Objective information about financial planning, investments, and retirement plans

Investing: Time and Diversification are your Friends


Each quarter Dr. David Kelly and his staff at JP Morgan Asset Management publish their Guide to the Markets.  This is a comprehensive chart book of investment and economic data that I find invaluable.

For the past several quarters the Guide has included this chart which as a long-term investor should be quite important to you.

The chart depicts the range of average annual returns for stocks, bonds, and a combination of the two over rolling 1, 5, 10, and 20 year periods from 1950 through 2013.  In my opinion every investor should understand the impact of diversification and time on their investments as depicted on the chart.

Understanding the chart 

The green bar depicts stocks, the light blue bar depicts bonds, and the grey bar depicts a 50-50 mix of the two.

As you can see the greatest volatility of return occurs over rolling 12 month periods.  The range of a 51% gain to a 37% loss in a 12 month period is huge.  The range for bonds is more compact and the range for a 50-50 mx of stock and bonds is slightly more compact.

As you move out to the 5, 10, and 20 year ranges you will note that the ranges from the largest gains to smallest (or a loss) become smaller with the passage of time.

Also of note is that in no 5, 10, or 20 year rolling time frame depicted does a 50-50 mix of stocks and bonds result in a negative return over the holding period.

What does this mean to you as an investor?

Diversification dampens the variability of your returns. As you can see from the chart stocks have a wider range of returns over all of the periods depicted than do bonds.  Combining the two tends to dampen the volatility of your portfolio.  Further enhancing the benefits of diversification is the fact that stocks and bonds are not highly correlated.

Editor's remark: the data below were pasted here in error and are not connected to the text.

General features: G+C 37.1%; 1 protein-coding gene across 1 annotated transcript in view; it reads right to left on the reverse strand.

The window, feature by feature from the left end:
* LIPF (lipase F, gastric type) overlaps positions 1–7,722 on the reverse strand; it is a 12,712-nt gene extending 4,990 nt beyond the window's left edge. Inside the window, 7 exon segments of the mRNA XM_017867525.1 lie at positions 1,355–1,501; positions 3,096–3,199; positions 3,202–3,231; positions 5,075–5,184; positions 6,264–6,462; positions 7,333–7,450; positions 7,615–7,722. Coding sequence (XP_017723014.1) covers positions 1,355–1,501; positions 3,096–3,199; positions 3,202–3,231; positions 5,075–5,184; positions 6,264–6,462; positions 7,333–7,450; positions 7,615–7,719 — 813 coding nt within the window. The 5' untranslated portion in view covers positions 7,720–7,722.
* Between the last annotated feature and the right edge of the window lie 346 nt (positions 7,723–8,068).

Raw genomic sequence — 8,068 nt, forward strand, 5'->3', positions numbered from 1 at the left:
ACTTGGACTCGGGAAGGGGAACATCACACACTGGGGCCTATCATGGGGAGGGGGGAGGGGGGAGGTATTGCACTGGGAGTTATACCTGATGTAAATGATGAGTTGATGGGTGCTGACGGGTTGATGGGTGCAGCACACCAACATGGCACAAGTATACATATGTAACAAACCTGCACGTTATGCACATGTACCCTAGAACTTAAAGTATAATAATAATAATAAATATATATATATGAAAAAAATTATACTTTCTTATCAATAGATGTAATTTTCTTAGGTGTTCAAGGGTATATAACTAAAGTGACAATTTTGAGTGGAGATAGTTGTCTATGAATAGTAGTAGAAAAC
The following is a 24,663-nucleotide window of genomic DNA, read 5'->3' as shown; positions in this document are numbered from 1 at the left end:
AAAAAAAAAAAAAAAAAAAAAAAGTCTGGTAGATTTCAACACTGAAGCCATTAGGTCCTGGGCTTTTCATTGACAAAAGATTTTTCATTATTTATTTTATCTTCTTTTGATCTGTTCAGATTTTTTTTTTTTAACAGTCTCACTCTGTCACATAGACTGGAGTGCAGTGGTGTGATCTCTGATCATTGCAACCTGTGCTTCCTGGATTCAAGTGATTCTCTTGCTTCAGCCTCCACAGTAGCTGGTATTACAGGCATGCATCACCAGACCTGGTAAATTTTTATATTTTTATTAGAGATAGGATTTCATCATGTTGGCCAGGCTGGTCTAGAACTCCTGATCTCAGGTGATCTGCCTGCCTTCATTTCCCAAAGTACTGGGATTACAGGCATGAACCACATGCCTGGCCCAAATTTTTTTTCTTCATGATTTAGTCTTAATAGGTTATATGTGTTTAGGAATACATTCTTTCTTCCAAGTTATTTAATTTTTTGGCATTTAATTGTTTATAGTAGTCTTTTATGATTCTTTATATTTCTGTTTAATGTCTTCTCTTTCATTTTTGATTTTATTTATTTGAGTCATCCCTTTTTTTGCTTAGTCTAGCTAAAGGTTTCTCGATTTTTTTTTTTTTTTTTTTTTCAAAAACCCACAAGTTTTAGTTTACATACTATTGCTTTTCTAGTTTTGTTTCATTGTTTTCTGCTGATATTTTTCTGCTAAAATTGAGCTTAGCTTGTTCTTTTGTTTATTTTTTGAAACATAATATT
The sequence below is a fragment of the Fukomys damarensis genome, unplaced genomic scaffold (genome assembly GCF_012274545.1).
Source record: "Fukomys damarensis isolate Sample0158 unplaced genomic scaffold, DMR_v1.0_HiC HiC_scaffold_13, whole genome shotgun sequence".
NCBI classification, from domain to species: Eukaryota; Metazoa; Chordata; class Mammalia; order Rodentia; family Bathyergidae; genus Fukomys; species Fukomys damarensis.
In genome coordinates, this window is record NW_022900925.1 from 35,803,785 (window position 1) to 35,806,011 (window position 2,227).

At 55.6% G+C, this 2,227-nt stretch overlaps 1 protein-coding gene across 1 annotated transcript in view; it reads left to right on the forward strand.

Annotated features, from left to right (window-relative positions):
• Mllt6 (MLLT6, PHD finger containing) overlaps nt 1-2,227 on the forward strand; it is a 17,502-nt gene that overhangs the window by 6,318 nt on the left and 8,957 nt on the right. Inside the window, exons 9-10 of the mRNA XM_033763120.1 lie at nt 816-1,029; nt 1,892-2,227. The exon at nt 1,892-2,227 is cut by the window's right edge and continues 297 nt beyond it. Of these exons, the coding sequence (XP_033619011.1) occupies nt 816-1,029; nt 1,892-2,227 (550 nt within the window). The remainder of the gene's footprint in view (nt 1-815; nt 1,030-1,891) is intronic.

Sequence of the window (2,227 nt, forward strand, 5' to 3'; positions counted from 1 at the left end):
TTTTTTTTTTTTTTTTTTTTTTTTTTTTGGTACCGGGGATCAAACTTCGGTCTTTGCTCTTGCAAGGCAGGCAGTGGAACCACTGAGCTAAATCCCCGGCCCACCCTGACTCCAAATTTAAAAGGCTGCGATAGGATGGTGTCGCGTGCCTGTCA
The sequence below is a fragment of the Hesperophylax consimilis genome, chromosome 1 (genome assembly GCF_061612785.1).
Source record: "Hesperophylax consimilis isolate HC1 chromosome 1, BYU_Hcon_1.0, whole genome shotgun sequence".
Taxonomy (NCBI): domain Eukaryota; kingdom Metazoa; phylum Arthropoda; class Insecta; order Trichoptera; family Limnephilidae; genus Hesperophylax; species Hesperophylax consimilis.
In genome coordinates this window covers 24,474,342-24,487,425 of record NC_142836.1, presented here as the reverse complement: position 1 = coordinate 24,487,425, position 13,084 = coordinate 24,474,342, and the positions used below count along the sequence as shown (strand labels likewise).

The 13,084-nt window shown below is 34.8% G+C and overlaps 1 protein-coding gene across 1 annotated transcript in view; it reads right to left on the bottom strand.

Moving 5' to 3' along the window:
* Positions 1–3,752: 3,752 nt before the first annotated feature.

Taking this a step further, while an investment in an index mutual fund like the Vanguard 500 Index (VFINX) would have lost money if held over that 10 year period 2000-2009, a portfolio that was diversified to include fixed income, small and mid-cap funds, international equities, and other asset classes would have recorded gains during that same time period.

Time reduces the volatility of returns. I will leave any scientific explanation to those more attuned to this than myself, but certainly part of the reason are the ebbs and flows of market and business cycle factors that have an impact on stocks and bonds.  These might be recessions, interest rate movements, or other factors.

Implications for the future

The performance and characteristics of stocks and bonds might well differ in the future.  Diversification for most investors will likely mean holding more than just Large Cap domestic stocks and Intermediate Bonds as the graph depicts.  A few thoughts for the future, especially in this market environment of record highs for many stock market indexes:

  • Diversification reduces risk.
  • Diversification among assets with low correlations to one another further reduces risk.
  • Diversification is important because we have no way of knowing which investments or asset classes will perform well or poorly or when.